Calories burned in 100 mi?- Mtbr.com
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  1. #1
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    Calories burned in 100 mi?

    Anyone ever measured this with accuracy during the real conditions? I am curious as to what I burned in a recent race. I found a bunch of different calculators online but I wanted to know if someone has actually measured this.

  2. #2
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    I think true burn is impossible to measure. Everyone burns differently.
    It would be very cool to see a true figure.

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    This is a tricky one since its dependent on your base metabolic rate, time on course, and how you are measuring it.

    I don't really know how accurate the calorie counter on my polar heart rate monitor is. I'm not sure its really relevant from a performance aspect. You expend far more calories per hour riding than you can process. I do think its a neat metric from a curiosity standpoint, but I'm a nerd like that.

    To actually answer your question: for the Mohican 100 my computer said I burned 10,000 calories over the 12.5 hours I was on course. Granted, I'm a clydesdale and have a fairly h
    It's not about being better than others, it's about getting the best out of myself.

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    According to my Garmin heart rate monitor, I've burnt about 4,100 calories in each of the two 100 mile MTB races that I've done (one of which was Mohican). I feel like that number is a tad on the low side, but like thickfog said, I think any number that a HRM spews out should be taken with a large grain of salt. You give it your age, weight, and an average daily physical activity level and it spews out it's best guess at your metabolic rate.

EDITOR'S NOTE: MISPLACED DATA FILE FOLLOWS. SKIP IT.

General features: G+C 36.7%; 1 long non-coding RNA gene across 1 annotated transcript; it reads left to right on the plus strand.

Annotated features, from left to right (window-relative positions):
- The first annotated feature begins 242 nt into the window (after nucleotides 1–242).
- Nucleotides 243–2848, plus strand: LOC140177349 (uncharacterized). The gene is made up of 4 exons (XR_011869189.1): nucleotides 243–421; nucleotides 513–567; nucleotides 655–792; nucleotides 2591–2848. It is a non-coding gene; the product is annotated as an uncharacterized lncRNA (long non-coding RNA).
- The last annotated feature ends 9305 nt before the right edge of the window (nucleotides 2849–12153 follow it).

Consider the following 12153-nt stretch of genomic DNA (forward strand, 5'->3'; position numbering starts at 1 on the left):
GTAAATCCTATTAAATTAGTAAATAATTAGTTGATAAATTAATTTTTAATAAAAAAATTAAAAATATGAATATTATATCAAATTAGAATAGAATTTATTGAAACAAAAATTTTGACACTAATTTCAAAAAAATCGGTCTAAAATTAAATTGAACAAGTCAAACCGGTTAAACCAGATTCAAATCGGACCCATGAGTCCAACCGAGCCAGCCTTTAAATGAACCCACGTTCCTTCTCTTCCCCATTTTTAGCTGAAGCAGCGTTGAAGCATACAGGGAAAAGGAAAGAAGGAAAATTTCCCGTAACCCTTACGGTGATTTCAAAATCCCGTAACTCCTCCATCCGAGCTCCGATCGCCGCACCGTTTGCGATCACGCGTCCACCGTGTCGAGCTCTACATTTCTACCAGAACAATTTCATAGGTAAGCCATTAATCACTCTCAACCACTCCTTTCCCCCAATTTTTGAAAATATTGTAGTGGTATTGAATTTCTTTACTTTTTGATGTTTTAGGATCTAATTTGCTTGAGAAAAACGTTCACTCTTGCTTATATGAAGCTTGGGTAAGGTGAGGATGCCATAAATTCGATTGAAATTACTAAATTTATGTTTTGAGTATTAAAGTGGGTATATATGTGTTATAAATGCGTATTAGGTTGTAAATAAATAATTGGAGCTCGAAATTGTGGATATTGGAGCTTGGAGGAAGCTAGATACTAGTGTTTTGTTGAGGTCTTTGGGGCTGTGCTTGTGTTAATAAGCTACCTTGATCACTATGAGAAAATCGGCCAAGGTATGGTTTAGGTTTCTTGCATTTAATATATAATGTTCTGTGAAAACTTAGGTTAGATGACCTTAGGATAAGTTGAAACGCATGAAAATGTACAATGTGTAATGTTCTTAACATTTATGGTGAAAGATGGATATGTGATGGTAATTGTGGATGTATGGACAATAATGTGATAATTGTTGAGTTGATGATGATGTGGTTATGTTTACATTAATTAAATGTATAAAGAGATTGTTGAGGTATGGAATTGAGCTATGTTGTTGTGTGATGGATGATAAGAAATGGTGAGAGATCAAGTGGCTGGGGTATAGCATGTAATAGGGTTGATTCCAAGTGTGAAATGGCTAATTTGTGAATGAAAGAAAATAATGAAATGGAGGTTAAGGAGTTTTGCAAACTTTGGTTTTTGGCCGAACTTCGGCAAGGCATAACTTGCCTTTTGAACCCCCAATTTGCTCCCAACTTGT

Sites like mapmyride and Strava usually line up to within +/- 10% of what I get on the HRM.

    A friend told me that the only true way to scientifically get an accurate caloric burn involves a lot of laboratory equipment.

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    Quote Originally Posted by Elan937 View Post

    A friend told me that the only true way to scientifically get an accurate caloric burn involves a lot of laboratory equipment.
    I think this involves measuring the O2 going in and the C02 going out, next to impossible to do outside a lab.

    You can make a reasonable estimate of calories burned if you know the power output over time ( i.e. avg watts ). A rough rule of thumb is

    calories burned = Time * avg watts * 4.0

    This is based on lab estimates that you burn 4 calories for every one calorie of work and does not include the base metabolic rate. All the calorie calculators in various exercise machines use some variation on this formula, many include some guess at the base metabolic rate based on your weight.

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    I know the devices we use out in the field are estimators but I was just wondering what some actual rides and devices had thrown out for numbers.

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    fwiw, on the road using my powertap: kilojoules = garmin's calories calculation*1.25